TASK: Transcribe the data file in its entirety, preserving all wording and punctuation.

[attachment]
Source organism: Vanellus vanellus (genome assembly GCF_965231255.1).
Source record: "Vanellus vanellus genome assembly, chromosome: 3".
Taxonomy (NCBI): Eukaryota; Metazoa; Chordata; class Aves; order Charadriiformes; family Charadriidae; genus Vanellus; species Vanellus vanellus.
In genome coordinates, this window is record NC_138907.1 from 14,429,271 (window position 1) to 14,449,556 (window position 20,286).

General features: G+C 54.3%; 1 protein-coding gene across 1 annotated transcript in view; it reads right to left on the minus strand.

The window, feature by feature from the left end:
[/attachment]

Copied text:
Source organism: Vanellus vanellus (genome assembly GCF_965231255.1).
Source record: "Vanellus vanellus genome assembly, chromosome: 3".
Taxonomy (NCBI): Eukaryota; Metazoa; Chordata; class Aves; order Charadriiformes; family Charadriidae; genus Vanellus; species Vanellus vanellus.
In genome coordinates, this window is record NC_138907.1 from 14,429,271 (window position 1) to 14,449,556 (window position 20,286).

General features: G+C 54.3%; 1 protein-coding gene across 1 annotated transcript in view; it reads right to left on the minus strand.

The window, feature by feature from the left end: